number of alternatives for a given issue, with the objective of generating an ordered list of
viable solutions. Such a view stems from a liberal conception of deliberative democracy,
according to which public reason emerges from the aggregation of personal interests within
an institutional framework designed to foster and control these confrontations (Mouffe, 2000;
Rawls, 1993).
Instead, theories of democratic conversation and strong democracy describe the deliberative
process as discursive, open ended, inclusive and free flowing. Deliberation is a discussion
characterized by an informal dialectic, in which talk does not chart distinctions, but rather
creates commonalities amongst participants (Barber, 2003). This approach traces its origins
in Critical Theory, from the writings of Habermas (1985) until the recent studies of Dryzek
(2000). According to the latter, deliberation is a means of achieving an informed decision,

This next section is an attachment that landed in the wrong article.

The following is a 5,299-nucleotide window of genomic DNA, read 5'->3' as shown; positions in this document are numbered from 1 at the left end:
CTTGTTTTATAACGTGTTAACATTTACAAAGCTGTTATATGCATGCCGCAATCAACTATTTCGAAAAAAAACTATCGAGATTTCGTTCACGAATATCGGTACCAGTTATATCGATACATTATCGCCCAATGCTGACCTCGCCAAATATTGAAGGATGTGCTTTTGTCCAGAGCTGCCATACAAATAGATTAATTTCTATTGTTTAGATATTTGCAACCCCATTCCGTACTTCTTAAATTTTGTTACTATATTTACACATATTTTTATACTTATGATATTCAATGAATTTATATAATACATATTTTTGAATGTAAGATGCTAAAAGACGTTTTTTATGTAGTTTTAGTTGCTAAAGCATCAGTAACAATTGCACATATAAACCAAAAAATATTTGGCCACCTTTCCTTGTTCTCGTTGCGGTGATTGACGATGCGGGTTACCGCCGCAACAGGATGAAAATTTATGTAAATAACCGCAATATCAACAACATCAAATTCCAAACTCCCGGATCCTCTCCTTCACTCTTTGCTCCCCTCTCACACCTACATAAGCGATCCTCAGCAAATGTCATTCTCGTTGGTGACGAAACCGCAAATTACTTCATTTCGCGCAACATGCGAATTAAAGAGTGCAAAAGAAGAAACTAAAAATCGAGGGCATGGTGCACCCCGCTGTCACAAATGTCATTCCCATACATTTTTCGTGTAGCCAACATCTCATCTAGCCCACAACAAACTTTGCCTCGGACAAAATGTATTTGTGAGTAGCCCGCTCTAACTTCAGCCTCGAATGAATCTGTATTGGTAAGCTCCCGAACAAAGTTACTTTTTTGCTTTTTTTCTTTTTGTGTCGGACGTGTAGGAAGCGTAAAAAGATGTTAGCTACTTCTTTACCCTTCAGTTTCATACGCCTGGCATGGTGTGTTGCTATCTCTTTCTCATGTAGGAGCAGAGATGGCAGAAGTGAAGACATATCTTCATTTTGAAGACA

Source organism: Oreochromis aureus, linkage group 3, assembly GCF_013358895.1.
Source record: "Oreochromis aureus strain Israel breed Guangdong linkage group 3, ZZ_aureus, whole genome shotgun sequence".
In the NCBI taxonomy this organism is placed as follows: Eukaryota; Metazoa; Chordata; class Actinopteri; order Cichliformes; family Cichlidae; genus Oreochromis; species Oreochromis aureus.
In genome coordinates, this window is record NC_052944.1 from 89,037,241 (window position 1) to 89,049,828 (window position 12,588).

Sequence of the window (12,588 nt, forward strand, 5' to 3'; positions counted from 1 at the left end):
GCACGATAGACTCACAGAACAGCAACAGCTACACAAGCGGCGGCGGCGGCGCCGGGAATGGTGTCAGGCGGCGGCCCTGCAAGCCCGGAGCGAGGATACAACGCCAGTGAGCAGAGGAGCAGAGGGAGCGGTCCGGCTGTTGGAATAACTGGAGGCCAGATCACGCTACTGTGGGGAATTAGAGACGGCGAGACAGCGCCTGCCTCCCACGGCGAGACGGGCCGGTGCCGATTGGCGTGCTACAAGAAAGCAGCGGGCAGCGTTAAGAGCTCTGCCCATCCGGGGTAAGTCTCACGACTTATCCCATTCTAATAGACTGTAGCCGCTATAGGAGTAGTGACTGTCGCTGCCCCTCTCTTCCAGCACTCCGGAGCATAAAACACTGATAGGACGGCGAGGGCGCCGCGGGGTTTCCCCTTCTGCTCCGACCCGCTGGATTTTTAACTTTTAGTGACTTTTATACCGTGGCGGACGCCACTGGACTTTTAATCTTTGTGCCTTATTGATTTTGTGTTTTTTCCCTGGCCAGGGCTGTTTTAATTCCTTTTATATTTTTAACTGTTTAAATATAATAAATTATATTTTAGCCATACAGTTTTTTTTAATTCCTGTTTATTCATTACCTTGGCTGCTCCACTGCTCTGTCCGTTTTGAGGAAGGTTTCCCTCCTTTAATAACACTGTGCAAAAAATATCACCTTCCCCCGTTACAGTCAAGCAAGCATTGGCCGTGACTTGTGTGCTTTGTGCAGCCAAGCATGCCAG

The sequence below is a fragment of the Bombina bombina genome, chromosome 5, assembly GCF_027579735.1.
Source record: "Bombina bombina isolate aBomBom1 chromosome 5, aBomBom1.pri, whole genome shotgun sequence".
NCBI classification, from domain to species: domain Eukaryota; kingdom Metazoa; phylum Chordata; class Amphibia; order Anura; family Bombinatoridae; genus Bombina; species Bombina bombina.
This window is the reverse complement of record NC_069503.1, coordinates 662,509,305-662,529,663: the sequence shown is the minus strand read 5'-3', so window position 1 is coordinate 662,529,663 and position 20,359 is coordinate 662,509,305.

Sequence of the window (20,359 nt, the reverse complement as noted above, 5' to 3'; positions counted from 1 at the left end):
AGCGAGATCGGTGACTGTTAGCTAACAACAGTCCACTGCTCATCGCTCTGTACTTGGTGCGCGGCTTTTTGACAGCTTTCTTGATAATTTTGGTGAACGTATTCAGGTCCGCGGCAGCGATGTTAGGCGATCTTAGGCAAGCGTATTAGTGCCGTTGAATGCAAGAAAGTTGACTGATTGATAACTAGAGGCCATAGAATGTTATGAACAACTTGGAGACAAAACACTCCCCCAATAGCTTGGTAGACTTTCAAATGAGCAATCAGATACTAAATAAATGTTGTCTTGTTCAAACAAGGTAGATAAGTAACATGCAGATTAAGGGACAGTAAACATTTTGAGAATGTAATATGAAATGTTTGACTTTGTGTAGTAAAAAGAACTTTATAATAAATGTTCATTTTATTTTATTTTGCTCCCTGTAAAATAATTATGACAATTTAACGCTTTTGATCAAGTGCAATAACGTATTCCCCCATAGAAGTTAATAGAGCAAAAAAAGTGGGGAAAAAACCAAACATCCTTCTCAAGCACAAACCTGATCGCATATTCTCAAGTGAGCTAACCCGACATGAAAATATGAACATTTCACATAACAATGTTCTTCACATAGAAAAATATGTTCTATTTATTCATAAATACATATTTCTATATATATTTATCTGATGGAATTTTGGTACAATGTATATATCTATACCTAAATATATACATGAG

and a process along which participants become aware of the dimensions involved in the
issues at stake (Dryzek, 2000). It is first of all a discovery and learning process, rather than a
method for achieving a rational consensus on universal principles (Mouffe, 2000, p. 73).
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To summarize, while the liberal approach deems deliberation as a tool for aggregating and
streamlining collective decision-making, the critical perspective highlights its capacity to
collectively uncover the latent dimensions of the problems under public scrutiny, which were
not necessarily taken into consideration by single individuals.
In this paper, the term deliberation is used in accordance with the definition provided by John
Gastil (2008). His description, while maintaining a critical perspective, is schematic enough to
allow a clear operationalization of the process for the analysis. A deliberative process begins
with the creation of a knowledge base, i.e. a set of background information on the issue
under investigation that participants are invited to analyze, fostering in this manner a first
shared understanding of the problem. This information base is created by the promoters of
the deliberation, or by an appointed committee, which usually combines professional
expertise with personal experiences (Gastil & Black, 2008). Subsequently, each participant
should identify the values at stake (equivalent to the dimensions aforementioned) and
formulate potential solutions to the problem. In opposition to the liberal conception of